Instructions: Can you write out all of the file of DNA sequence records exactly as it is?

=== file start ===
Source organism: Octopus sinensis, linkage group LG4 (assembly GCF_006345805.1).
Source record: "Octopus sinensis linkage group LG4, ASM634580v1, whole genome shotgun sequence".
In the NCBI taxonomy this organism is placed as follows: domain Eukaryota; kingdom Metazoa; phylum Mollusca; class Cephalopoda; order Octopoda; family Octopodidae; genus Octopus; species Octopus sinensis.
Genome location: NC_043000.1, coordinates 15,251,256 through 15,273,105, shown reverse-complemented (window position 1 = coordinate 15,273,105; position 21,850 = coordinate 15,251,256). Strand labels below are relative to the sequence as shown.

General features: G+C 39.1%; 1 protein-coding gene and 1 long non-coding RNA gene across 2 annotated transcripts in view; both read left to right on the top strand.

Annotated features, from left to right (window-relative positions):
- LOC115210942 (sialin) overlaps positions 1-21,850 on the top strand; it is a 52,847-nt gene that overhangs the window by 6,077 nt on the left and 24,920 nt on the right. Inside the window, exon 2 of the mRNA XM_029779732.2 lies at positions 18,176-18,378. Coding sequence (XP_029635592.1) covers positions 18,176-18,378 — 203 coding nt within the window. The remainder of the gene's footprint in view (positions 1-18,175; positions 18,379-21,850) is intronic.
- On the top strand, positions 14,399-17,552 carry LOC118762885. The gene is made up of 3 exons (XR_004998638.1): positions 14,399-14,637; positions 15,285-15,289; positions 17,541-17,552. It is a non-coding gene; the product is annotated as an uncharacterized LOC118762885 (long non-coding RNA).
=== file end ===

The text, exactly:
Source organism: Octopus sinensis, linkage group LG4 (assembly GCF_006345805.1).
Source record: "Octopus sinensis linkage group LG4, ASM634580v1, whole genome shotgun sequence".
In the NCBI taxonomy this organism is placed as follows: domain Eukaryota; kingdom Metazoa; phylum Mollusca; class Cephalopoda; order Octopoda; family Octopodidae; genus Octopus; species Octopus sinensis.
Genome location: NC_043000.1, coordinates 15,251,256 through 15,273,105, shown reverse-complemented (window position 1 = coordinate 15,273,105; position 21,850 = coordinate 15,251,256). Strand labels below are relative to the sequence as shown.

General features: G+C 39.1%; 1 protein-coding gene and 1 long non-coding RNA gene across 2 annotated transcripts in view; both read left to right on the top strand.

Annotated features, from left to right (window-relative positions):
- LOC115210942 (sialin) overlaps positions 1-21,850 on the top strand; it is a 52,847-nt gene that overhangs the window by 6,077 nt on the left and 24,920 nt on the right. Inside the window, exon 2 of the mRNA XM_029779732.2 lies at positions 18,176-18,378. Coding sequence (XP_029635592.1) covers positions 18,176-18,378 — 203 coding nt within the window. The remainder of the gene's footprint in view (positions 1-18,175; positions 18,379-21,850) is intronic.
- On the top strand, positions 14,399-17,552 carry LOC118762885. The gene is made up of 3 exons (XR_004998638.1): positions 14,399-14,637; positions 15,285-15,289; positions 17,541-17,552. It is a non-coding gene; the product is annotated as an uncharacterized LOC118762885 (long non-coding RNA).